Climate and Meningitis in Africa – A Google Earth Tour

The International Research Institute for Climate and Society and Google are offering a guided tour of Africa to teach you about the relationship between climate and deadly meningitis outbreaks there. No need to pack your bags, though: it’s a virtual tour, one you can run on Google Earth from your living room.

The climate and meningitis tour is one of a number that Google has launched for the Conference Of the Parties in Copenhagen, Denmark, known as COP15. Al Gore gives the introductory tour, called “Confronting Climate Change”. Google.org will be also hosting a briefing about the tours at the Climate Change Kiosk in Copenhagen’s Bella Center on December 10, 11 a.m.

Through the Google Earth application, users can explore the potential impacts of climate change and some the solutions for managing it.

“The IRI tour integrates real climate data, beautiful imagery and the collaborative narration of a host of climate and health experts,” says Kiersten Jennings Chou, who worked with IRI staff and Google to create the tour. “It is a powerful tool to allow people around the world to visualize the impact of this devastating disease,” she says. Jennings Chou is a former eighth-grade science teacher and recent graduate of Columbia University’s Masters Program in Climate and Society.

Users can download the Google Earth application here (please check system requirements). Then they can download the IRI tour file and play it from within Google Earth. Narrated by IRI scientist Judy Omumbo, the IRI tour takes users across Africa, discussing the impacts of meningitis outbreaks and the role that climate plays in their occurrence. Users will be able to pause the tour at any time, turn on a variety of layers such as roads and placemarks, and zoom in on any spot along the way.

Alternatively, users can watch a recorded video of the tour embedded on this page or on YouTube without having to install Google Earth, but will lose the interactivity.

Meningitis outbreaks occur yearly in 25 countries in sub-Saharan Africa, primarily in the ‘Meningitis Belt’, which stretches from Senegal to Ethiopia. They place undue strain on the overtaxed health systems of these countries. Every few years, the outbreaks rise to epidemic proportions that have a devastating impact, especially on impoverished communities. In 2009, for example, there have been more than 55,000 cases in northern Nigeria and nearly 14,000 in neighboring Niger, according to the World Health Organization.

The epidemic form of the disease is caused by bacteria that attack the membranes surrounding the brain and spinal cord. Meningitis kills approximately one in ten of its victims, and leaves many survivors with lifelong disabilities. Despite these tragic statistics, the mechanisms that drive the dynamics of this dry-season disease are still not completely understood. Meningitis can be prevented through vaccination, but in order for the vaccine to be effective, it must be given before outbreaks occur. Researchers at IRI are using their expertise in health and climate forecasting and modeling to try to help decision-makers stay one step ahead of the outbreaks. They are providing scientific and practical support to the Meningitis Environmental Risk Information Technologies (MERIT) project.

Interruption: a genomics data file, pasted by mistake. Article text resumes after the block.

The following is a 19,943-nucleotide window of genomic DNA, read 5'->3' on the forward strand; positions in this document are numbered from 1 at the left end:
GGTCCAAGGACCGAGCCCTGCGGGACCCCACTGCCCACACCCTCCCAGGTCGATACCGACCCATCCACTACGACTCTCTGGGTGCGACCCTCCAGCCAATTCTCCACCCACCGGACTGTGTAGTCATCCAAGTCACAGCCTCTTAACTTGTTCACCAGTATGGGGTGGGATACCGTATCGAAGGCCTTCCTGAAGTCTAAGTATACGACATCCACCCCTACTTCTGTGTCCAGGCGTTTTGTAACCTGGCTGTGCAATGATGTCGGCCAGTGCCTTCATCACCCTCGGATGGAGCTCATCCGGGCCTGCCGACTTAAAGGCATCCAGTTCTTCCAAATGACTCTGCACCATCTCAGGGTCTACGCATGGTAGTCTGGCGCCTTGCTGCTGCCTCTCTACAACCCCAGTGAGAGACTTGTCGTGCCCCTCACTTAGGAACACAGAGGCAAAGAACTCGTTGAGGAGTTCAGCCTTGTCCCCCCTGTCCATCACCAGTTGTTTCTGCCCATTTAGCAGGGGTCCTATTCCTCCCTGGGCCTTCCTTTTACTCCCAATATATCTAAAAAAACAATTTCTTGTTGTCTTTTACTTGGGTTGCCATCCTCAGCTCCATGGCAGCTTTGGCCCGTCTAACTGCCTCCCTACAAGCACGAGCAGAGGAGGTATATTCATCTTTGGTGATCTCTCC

“Bacterial meningitis is a devastating climate-sensitive disease, and the climate community has something to contribute toward its control,” says Madeleine Thomson, who is the chair of IRI’s Africa Program and who sits on the MERIT steering committee. “MERIT is a collaborative effort between the health and climate community designed to serve decision-makers at the local level. The collaboration brings together a wide range of scientific and operational expertise and is supported by many institutions besides the IRI.” These include the World Health Organization, the World Meteorological Organization, Group on Earth Observations, the Health and Climate Foundation, the International Federation of Red Cross and Red Crescent Societies and, most significantly, the Meningitis Vaccine Project. The third international MERIT meeting recently took place in Niger, hosted by the African Centre for Meteorological Applications in Development and the Centre de Recherche M├ędicale et Sanitaire. Please visit the MERIT home page for the latest information.

The Google Earth tour references some of this important work. It also pulls in climate data from the IRI’s Climate Data Library, a powerful and freely accessible collection of online tools which allows users to view, analyze and download more than 400 climate-related data sets through a standard web browser.

“Connecting Google Earth to the Data Library provides users with seamless access to climate data,” says Data Library manager, Benno Blumenthal, “Users can request portions of a dataset or perform analyses with the data, and have those results transferred to Google Earth with a simple click.”

The tour is the latest in a number of collaborations between the IRI and both Google and its philanthropic arm, Google.org. One project is improving the use of forecasts, rainfall data and other climate information in East Africa, and building stronger connections between weather, climate and health specialists so they can better predict and prevent outbreaks of infectious diseases. Another project, led by the University Corporation for Atmospheric Research, aims to use weather forecasting to predict delays in the end of the meningitis season in West Africa and thereby help identify populations in most need of vaccination.

To explore Climate and Health in Africa, download the tour into Google Earth